- The next step is to identify the lessons learned. A helpful exercise is to write down what you do not want; for example, in a future position such as: working 50 plus hours a week on a regular basis, working without a team to support you … then flip these and write down what you do want.
- Focus on how you want to feel in that new position, relationship, life … . Try using the stem I choose the end result (from William Whitecloud’s work) of a life of freedom and adventure; one where I awaken each day with a smile on my face and a song in my heart so happy and grateful to be living a life of joy, connection, fulfillment, prosperity, and abundance.
- Journaling as part of your morning practice is helpful, without any expectation. Set an alarm for 15 minutes and put pen to paper and notice what you notice. I’ve found by doing this it opens up my creativity. An excellent resource is Cynthia Gregory’s Journaling as Sacred Practice: An Act of Extreme Bravery.
- Spend time in nature on a regular basis. Having daily walks by the ocean or to a nearby park is so therapeutic. Notice the beauty that surrounds you. Take a few moments to sit on a park bench and look up at the amazing trees. Nature is calming and grounds us. It helps us to slow down and to not think so much.
- Get clear on your passions is helpful in this “in-between” phase. A useful exercise is:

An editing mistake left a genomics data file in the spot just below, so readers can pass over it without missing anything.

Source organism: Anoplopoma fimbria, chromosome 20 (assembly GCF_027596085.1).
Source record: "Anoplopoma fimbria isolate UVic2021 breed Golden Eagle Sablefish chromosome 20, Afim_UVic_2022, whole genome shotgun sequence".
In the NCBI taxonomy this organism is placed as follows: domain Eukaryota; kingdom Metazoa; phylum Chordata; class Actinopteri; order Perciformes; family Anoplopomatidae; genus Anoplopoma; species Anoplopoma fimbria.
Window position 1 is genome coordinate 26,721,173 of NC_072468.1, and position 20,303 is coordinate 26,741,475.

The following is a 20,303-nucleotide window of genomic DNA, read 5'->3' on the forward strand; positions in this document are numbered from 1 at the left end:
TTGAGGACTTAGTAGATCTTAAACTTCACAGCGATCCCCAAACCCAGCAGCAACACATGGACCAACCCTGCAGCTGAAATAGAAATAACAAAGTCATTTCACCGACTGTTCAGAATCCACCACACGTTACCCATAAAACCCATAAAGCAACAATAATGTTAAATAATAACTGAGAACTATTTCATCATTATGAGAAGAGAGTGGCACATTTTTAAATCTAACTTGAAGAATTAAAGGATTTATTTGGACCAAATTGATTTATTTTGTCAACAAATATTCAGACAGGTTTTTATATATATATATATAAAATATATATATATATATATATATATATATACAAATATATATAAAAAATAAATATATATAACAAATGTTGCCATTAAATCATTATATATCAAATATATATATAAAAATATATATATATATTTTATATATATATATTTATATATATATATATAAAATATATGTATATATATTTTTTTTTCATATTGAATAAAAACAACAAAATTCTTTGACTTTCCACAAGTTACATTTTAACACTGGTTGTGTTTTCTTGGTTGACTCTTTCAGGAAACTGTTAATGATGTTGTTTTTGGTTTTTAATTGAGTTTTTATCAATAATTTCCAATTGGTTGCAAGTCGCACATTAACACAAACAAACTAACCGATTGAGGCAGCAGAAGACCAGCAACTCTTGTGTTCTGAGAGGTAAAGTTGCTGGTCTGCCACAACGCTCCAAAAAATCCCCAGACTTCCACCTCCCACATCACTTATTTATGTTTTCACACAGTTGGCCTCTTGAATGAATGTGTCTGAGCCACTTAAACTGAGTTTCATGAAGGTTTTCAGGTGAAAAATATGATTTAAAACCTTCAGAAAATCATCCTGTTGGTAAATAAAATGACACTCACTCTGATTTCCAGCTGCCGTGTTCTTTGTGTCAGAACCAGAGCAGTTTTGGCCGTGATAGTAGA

My unique Strengths and Talents
- Draw a chart with two columns. In the first column, write down all the things that you are good at, or things that come easily and naturally to you. They could be things such as athletics, mathematics, writing, whatever you feel fits.
- In the second column, write down the things you enjoy doing. They could include being in nature, teaching others, using your body, playing piano….
If you feel challenged by this, think back to what you enjoyed doing as a child.
Insights and Observations on My unique Strengths and Talents
- Now look at both lists and circle the items that are similar or identical. Then review the circled items. Go inside and get in touch with the feeling each one evokes inside you. Does it excite you? Does it have little or no effect on you?